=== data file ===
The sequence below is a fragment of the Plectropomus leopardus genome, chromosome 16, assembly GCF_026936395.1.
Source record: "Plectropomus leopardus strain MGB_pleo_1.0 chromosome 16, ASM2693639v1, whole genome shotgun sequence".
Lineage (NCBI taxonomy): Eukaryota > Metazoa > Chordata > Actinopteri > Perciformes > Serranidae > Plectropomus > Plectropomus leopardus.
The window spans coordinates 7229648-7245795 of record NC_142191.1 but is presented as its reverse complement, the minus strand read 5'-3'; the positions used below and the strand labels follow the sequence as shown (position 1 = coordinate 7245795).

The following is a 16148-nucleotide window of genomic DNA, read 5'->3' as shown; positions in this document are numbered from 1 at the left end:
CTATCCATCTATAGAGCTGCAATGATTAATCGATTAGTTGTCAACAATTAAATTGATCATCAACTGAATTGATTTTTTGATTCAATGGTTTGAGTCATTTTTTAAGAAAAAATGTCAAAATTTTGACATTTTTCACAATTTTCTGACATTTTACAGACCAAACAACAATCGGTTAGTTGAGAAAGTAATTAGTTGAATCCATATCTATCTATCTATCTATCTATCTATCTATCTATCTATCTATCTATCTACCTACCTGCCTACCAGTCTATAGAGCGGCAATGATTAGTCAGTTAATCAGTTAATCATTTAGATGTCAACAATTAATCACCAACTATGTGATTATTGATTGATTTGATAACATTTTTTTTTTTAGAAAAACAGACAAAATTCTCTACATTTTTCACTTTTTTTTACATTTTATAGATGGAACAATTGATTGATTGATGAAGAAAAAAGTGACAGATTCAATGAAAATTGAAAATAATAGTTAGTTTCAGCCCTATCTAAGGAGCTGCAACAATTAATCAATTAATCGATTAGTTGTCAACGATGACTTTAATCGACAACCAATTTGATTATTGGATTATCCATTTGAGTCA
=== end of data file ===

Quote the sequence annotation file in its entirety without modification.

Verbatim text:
The sequence below is a fragment of the Plectropomus leopardus genome, chromosome 16, assembly GCF_026936395.1.
Source record: "Plectropomus leopardus strain MGB_pleo_1.0 chromosome 16, ASM2693639v1, whole genome shotgun sequence".
Lineage (NCBI taxonomy): Eukaryota > Metazoa > Chordata > Actinopteri > Perciformes > Serranidae > Plectropomus > Plectropomus leopardus.
The window spans coordinates 7229648-7245795 of record NC_142191.1 but is presented as its reverse complement, the minus strand read 5'-3'; the positions used below and the strand labels follow the sequence as shown (position 1 = coordinate 7245795).

The following is a 16148-nucleotide window of genomic DNA, read 5'->3' as shown; positions in this document are numbered from 1 at the left end:
CTATCCATCTATAGAGCTGCAATGATTAATCGATTAGTTGTCAACAATTAAATTGATCATCAACTGAATTGATTTTTTGATTCAATGGTTTGAGTCATTTTTTAAGAAAAAATGTCAAAATTTTGACATTTTTCACAATTTTCTGACATTTTACAGACCAAACAACAATCGGTTAGTTGAGAAAGTAATTAGTTGAATCCATATCTATCTATCTATCTATCTATCTATCTATCTATCTATCTATCTATCTACCTACCTGCCTACCAGTCTATAGAGCGGCAATGATTAGTCAGTTAATCAGTTAATCATTTAGATGTCAACAATTAATCACCAACTATGTGATTATTGATTGATTTGATAACATTTTTTTTTTTAGAAAAACAGACAAAATTCTCTACATTTTTCACTTTTTTTTACATTTTATAGATGGAACAATTGATTGATTGATGAAGAAAAAAGTGACAGATTCAATGAAAATTGAAAATAATAGTTAGTTTCAGCCCTATCTAAGGAGCTGCAACAATTAATCAATTAATCGATTAGTTGTCAACGATGACTTTAATCGACAACCAATTTGATTATTGGATTATCCATTTGAGTCA